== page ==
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Needed: Jobs For The Unskilled
The two-pronged approach, according to Neda Director General Arsenio M. Balisacan, could help the country revive its industrial sector.
After all, high-skilled jobs, such as those offered in call centers, are not open to farmers, fishermen or street vendors who have very low or no skills at all.
By reviving the industry sector where many jobs require manual labor and low skills, such as assembly-line operations, the Philippines can make employment available to many Filipinos now in the informal sector, majority of whom now live below the poverty line.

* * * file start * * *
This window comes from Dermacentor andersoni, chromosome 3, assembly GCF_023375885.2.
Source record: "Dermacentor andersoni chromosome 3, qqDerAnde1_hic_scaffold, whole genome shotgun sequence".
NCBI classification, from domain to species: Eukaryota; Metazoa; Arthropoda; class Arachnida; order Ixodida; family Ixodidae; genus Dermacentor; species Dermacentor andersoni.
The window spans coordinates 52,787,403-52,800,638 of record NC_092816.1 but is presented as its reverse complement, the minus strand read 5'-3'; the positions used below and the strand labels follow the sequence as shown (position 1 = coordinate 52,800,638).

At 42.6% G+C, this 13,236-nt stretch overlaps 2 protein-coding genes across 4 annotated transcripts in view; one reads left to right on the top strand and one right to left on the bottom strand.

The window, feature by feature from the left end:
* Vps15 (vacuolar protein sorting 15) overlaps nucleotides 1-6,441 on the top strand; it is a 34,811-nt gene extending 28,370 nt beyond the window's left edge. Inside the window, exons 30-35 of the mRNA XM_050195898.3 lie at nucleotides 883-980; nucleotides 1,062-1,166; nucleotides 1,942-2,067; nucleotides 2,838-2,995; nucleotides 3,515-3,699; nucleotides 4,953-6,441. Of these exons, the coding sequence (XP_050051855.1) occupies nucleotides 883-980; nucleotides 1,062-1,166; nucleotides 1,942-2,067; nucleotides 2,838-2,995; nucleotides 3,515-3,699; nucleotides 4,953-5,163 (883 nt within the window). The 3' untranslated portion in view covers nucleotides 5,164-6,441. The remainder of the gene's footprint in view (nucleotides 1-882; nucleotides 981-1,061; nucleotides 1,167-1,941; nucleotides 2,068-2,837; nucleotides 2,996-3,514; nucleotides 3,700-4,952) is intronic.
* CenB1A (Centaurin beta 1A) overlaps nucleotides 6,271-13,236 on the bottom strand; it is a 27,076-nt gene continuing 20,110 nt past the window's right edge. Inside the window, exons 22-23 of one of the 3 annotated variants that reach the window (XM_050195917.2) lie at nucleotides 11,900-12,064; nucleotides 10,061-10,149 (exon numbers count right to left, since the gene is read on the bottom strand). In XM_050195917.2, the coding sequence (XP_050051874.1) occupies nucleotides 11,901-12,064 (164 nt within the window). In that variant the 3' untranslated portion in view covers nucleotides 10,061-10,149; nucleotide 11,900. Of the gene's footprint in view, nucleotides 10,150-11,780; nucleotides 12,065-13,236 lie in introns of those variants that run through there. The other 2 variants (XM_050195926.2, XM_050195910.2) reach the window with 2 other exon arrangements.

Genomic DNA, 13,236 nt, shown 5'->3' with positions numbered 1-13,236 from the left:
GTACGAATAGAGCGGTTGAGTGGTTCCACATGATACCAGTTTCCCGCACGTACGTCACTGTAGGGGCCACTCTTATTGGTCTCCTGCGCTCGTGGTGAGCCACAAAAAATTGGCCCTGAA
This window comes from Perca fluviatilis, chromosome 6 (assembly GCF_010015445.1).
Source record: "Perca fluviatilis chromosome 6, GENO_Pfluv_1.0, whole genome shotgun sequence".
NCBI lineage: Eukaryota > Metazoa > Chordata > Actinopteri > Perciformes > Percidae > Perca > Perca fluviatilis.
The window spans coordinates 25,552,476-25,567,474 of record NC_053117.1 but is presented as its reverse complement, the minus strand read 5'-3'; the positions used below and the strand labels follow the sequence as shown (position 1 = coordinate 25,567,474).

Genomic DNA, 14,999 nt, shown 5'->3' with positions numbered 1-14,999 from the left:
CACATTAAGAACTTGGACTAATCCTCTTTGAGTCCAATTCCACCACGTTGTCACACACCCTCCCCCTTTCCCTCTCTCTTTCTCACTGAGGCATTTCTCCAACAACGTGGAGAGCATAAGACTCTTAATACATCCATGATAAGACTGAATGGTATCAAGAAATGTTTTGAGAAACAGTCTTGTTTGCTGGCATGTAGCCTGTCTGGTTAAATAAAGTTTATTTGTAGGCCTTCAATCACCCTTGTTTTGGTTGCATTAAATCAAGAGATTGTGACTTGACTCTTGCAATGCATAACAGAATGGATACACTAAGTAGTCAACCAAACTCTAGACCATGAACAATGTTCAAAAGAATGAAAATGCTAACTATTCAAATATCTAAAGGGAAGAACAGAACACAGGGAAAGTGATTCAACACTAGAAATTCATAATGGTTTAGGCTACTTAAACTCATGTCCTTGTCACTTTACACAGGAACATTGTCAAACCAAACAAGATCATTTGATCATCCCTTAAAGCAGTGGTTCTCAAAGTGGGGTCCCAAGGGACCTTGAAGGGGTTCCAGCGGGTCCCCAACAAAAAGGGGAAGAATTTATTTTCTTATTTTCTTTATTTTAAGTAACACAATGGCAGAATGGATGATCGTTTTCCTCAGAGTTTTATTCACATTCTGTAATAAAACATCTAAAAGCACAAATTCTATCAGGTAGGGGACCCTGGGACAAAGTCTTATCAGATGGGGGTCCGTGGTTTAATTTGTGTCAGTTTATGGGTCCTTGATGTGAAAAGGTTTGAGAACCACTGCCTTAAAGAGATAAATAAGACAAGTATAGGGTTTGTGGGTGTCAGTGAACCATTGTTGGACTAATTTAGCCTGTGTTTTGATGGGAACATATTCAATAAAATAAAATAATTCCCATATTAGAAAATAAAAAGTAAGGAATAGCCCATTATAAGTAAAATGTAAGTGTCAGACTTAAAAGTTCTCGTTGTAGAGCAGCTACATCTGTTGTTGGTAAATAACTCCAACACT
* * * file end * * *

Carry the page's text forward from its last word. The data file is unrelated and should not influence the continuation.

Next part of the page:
The Neda chief noted that while the country’s economic growth drivers are similar to those of a developed country where the services sector dominates in terms of its contribution to gross domestic product (GDP), many Filipinos remain poor.
Creating more jobs for the unskilled—who make up the poor and the very poor sections of the population—is imperative if the country wants to make a significant dent in reducing poverty.
The Philippines has actually lagged behind its neighbors in Southeast Asia in reducing poverty even as its economic expansion mostly kept pace the past two decades. Standard & Poor’s, Fitch Ratings and Moody’s Investors Service all rate the country below investment grade because of our sluggish revenue growth. More money in the national treasury would allow the government to invest in human capital, education and health, which will eventually lead to reduction in poverty rates and a better quality of life for the marginalized sectors of society.
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